adjective
How to pronounce aesthetic (audio)

English Language Learners Definition of aesthetic

 (Entry 1 of 2)

: of or relating to art or beauty

aesthetic

noun
How to pronounce aesthetic (audio)

English Language Learners Definition of aesthetic (Entry 2 of 2)

: a set of ideas or opinions about beauty or art
: the study of beauty especially in art and literature
: the artistic or beautiful qualities of something

aesthetic

adjective
aes·​thet·​ic | \ es-ˈthe-tik How to pronounce aesthetic (audio) \

Kids Definition of aesthetic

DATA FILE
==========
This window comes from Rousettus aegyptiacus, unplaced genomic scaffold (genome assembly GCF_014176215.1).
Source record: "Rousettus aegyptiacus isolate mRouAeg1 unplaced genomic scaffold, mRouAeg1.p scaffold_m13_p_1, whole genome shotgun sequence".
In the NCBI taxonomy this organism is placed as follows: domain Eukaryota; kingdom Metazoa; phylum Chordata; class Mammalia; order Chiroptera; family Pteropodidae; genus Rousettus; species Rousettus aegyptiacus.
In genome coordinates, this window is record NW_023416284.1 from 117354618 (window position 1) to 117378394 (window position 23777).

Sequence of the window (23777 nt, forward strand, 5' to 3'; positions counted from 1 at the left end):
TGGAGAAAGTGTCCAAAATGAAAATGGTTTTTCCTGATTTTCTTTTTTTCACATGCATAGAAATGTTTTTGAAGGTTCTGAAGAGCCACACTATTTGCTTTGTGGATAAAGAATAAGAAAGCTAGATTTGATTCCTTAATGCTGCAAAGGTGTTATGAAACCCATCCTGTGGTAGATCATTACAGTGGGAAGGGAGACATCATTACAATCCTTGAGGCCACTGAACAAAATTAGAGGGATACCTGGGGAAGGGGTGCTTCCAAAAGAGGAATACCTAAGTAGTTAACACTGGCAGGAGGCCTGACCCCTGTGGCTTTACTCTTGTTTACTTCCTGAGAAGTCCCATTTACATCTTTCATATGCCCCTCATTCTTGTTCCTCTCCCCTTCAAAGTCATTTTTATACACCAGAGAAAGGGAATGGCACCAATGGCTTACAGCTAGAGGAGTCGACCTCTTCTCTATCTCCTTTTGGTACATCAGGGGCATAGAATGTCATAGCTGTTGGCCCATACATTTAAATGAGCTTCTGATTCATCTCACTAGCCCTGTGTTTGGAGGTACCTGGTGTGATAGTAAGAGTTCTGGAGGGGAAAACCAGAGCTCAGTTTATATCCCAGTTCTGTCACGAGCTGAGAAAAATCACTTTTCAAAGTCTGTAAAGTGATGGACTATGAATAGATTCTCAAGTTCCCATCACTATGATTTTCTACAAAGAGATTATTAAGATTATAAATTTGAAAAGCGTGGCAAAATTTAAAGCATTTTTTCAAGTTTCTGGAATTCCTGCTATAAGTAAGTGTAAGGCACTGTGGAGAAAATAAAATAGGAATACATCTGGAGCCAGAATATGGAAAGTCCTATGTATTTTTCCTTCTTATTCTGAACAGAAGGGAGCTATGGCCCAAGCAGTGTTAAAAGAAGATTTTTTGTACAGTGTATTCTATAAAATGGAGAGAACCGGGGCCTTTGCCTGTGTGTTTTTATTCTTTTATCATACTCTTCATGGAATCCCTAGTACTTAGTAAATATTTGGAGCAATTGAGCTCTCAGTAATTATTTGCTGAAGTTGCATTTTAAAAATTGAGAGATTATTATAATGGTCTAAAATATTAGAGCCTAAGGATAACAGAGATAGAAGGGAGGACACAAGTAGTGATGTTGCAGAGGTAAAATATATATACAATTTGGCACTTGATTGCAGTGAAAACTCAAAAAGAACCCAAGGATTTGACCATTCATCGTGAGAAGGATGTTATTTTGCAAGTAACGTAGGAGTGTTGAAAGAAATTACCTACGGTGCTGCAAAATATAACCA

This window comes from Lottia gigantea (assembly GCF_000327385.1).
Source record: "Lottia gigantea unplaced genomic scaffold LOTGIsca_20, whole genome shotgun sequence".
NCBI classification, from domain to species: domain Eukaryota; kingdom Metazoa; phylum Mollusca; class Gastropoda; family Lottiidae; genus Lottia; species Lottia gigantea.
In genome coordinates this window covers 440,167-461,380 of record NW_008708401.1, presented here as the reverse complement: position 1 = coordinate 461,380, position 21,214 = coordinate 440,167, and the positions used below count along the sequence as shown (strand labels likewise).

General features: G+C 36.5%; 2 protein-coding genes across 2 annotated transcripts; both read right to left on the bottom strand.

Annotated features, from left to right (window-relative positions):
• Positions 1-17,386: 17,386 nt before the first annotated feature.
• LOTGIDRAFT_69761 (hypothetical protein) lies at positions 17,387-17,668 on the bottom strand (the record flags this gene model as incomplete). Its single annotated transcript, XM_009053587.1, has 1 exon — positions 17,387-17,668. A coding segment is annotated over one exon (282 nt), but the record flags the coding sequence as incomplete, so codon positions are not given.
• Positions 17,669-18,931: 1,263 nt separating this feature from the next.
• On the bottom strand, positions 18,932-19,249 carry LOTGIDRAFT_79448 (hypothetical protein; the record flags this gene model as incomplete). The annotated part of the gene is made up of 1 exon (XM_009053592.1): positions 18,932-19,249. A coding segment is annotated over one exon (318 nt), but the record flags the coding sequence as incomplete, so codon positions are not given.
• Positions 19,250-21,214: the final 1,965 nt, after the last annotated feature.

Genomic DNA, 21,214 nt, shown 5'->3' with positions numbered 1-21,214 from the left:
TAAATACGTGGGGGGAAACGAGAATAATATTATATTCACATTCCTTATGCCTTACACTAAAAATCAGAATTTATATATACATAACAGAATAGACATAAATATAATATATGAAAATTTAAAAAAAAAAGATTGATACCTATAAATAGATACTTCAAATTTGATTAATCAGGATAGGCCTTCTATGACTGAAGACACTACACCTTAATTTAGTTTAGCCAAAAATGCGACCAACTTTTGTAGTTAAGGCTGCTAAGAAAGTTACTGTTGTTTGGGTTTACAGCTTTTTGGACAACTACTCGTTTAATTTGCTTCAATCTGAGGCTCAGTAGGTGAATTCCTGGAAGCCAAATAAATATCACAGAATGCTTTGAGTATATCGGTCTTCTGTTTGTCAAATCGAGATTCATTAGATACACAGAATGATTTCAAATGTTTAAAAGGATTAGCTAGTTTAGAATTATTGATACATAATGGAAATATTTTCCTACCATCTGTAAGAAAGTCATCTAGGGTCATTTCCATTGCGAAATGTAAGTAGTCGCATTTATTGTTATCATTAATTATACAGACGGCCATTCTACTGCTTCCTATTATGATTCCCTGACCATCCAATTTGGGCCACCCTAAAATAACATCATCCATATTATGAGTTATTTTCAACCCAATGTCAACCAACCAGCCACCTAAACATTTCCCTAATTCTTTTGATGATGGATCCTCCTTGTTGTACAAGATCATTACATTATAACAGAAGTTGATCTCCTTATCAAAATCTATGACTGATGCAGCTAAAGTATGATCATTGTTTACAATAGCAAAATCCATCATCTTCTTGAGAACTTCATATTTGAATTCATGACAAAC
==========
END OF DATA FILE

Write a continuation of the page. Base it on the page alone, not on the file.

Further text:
: relating to beauty and what is beautiful They made aesthetic improvements to the building.

Other Words from aesthetic

aesthetically \ -​i-​kə-​lē \ adverb The garden has an aesthetically pleasing design.

aesthetic

adjective
aes·​thet·​ic | \ es-ˈthe-tik, British usually ēs- How to pronounce aesthetic (audio) \

Medical Definition of aesthetic

: done or made to improve a person's appearance or to correct defects in a person's appearance aesthetic plastic surgery Dentists are still drilling and filling, but the fastest growing part of the practices are aesthetic procedures, such as bleaching teeth and using tooth-colored material for fillings …— Sarah Skidmore, The San Diego Union-Tribune, 8 May 2005